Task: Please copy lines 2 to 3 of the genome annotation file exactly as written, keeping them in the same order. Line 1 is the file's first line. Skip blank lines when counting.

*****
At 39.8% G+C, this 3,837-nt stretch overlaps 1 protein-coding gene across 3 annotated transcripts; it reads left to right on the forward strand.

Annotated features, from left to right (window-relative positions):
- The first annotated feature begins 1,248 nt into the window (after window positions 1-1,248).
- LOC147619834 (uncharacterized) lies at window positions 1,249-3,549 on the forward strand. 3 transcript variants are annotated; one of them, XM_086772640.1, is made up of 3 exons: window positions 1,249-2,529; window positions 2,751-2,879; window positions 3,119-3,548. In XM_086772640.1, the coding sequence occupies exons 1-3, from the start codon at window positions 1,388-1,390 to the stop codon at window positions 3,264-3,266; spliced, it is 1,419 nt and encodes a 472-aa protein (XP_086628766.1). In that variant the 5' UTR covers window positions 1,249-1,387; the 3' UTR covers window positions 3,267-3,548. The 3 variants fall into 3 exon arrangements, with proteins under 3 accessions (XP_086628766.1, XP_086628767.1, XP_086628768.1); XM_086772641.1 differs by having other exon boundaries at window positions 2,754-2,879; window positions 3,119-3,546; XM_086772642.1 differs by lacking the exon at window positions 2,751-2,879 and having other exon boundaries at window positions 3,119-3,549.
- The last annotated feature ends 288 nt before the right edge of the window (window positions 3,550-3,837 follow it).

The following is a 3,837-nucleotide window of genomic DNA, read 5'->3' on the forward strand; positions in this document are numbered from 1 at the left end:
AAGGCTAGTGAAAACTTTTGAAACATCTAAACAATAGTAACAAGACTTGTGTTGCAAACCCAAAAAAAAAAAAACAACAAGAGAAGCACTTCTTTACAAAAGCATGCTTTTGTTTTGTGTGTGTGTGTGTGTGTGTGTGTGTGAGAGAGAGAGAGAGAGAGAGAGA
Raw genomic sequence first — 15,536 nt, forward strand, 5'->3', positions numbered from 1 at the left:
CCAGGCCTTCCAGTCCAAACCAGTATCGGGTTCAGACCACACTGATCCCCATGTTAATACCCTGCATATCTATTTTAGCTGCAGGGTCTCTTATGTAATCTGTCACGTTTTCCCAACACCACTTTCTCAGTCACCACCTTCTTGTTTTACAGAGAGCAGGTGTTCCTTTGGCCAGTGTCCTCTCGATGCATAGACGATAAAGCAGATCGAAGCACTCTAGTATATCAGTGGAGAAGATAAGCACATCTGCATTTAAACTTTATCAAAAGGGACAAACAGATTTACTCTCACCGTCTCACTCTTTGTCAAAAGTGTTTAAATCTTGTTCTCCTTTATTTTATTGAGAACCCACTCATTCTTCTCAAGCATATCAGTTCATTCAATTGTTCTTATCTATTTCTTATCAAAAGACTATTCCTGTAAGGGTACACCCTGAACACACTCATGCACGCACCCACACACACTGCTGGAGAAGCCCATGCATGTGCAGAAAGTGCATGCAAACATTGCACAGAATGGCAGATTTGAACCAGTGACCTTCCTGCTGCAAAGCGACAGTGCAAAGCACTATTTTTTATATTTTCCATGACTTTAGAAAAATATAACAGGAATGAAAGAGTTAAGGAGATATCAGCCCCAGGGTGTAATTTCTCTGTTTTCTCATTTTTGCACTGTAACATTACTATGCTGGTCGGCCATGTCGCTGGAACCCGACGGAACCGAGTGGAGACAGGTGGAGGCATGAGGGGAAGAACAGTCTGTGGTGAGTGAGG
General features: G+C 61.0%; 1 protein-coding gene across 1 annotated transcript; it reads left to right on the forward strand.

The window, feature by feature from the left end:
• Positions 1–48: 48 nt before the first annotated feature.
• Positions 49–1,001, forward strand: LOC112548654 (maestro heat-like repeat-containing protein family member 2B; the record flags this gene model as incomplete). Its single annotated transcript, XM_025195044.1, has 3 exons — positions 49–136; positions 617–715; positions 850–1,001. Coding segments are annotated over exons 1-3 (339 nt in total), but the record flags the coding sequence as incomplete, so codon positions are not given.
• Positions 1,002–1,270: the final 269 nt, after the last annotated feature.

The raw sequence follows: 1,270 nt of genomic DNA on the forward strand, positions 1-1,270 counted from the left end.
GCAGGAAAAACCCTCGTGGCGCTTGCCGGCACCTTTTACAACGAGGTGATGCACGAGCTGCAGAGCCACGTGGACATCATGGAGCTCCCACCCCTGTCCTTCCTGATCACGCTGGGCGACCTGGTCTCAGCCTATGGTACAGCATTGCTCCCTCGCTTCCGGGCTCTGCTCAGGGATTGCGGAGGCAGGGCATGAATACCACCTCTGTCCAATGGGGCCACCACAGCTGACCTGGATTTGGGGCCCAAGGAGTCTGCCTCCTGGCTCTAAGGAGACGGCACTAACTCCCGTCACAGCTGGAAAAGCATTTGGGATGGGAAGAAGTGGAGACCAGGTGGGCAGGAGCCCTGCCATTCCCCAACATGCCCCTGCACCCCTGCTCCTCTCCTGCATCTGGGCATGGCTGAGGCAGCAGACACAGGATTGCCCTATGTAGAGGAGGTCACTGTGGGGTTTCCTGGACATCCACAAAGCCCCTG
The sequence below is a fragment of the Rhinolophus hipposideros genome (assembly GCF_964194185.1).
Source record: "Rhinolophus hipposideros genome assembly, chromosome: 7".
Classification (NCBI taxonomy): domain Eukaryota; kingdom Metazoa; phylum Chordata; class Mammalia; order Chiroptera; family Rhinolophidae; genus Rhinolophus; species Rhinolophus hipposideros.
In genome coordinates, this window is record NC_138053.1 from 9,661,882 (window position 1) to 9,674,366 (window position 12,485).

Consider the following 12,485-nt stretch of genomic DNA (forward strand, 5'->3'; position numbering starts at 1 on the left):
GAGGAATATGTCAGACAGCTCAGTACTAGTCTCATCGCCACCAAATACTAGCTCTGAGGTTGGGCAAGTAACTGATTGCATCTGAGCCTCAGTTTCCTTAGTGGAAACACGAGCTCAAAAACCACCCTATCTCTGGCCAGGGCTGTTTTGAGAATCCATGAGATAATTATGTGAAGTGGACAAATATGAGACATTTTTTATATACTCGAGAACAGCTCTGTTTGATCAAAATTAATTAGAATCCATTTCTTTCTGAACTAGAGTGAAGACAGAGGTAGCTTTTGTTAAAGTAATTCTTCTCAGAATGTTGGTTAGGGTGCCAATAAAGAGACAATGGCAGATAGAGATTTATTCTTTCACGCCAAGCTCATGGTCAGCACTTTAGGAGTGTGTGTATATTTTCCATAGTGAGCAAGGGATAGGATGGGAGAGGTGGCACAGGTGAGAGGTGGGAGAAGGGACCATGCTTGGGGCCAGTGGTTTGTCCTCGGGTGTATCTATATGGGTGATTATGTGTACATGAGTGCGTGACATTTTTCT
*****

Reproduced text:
Annotated features, from left to right (window-relative positions):
- The first annotated feature begins 1,248 nt into the window (after window positions 1-1,248).